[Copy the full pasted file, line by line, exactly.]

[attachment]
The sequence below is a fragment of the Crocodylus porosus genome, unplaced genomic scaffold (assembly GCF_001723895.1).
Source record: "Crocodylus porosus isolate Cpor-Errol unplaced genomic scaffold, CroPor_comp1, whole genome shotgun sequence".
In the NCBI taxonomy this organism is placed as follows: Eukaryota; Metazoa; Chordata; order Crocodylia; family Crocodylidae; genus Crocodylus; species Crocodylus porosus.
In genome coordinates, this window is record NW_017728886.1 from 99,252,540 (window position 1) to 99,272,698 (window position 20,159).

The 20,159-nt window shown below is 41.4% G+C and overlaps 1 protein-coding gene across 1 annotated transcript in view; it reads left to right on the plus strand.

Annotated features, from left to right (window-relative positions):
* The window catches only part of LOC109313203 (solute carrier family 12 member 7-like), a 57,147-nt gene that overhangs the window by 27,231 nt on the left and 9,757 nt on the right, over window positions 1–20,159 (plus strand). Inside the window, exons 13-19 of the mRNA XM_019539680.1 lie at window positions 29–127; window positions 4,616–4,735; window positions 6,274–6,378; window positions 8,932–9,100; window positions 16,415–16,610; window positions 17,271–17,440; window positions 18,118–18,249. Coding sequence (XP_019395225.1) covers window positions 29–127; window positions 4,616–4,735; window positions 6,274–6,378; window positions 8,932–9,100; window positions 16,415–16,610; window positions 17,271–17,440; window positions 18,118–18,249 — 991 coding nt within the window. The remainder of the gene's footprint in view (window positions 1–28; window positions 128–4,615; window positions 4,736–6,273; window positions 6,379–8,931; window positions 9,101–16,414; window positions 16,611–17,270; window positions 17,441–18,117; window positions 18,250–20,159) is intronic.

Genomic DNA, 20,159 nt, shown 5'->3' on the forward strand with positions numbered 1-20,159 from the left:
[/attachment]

The sequence below is a fragment of the Crocodylus porosus genome, unplaced genomic scaffold (assembly GCF_001723895.1).
Source record: "Crocodylus porosus isolate Cpor-Errol unplaced genomic scaffold, CroPor_comp1, whole genome shotgun sequence".
In the NCBI taxonomy this organism is placed as follows: Eukaryota; Metazoa; Chordata; order Crocodylia; family Crocodylidae; genus Crocodylus; species Crocodylus porosus.
In genome coordinates, this window is record NW_017728886.1 from 99,252,540 (window position 1) to 99,272,698 (window position 20,159).

The 20,159-nt window shown below is 41.4% G+C and overlaps 1 protein-coding gene across 1 annotated transcript in view; it reads left to right on the plus strand.

Annotated features, from left to right (window-relative positions):
* The window catches only part of LOC109313203 (solute carrier family 12 member 7-like), a 57,147-nt gene that overhangs the window by 27,231 nt on the left and 9,757 nt on the right, over window positions 1–20,159 (plus strand). Inside the window, exons 13-19 of the mRNA XM_019539680.1 lie at window positions 29–127; window positions 4,616–4,735; window positions 6,274–6,378; window positions 8,932–9,100; window positions 16,415–16,610; window positions 17,271–17,440; window positions 18,118–18,249. Coding sequence (XP_019395225.1) covers window positions 29–127; window positions 4,616–4,735; window positions 6,274–6,378; window positions 8,932–9,100; window positions 16,415–16,610; window positions 17,271–17,440; window positions 18,118–18,249 — 991 coding nt within the window. The remainder of the gene's footprint in view (window positions 1–28; window positions 128–4,615; window positions 4,736–6,273; window positions 6,379–8,931; window positions 9,101–16,414; window positions 16,611–17,270; window positions 17,441–18,117; window positions 18,250–20,159) is intronic.

Genomic DNA, 20,159 nt, shown 5'->3' on the forward strand with positions numbered 1-20,159 from the left: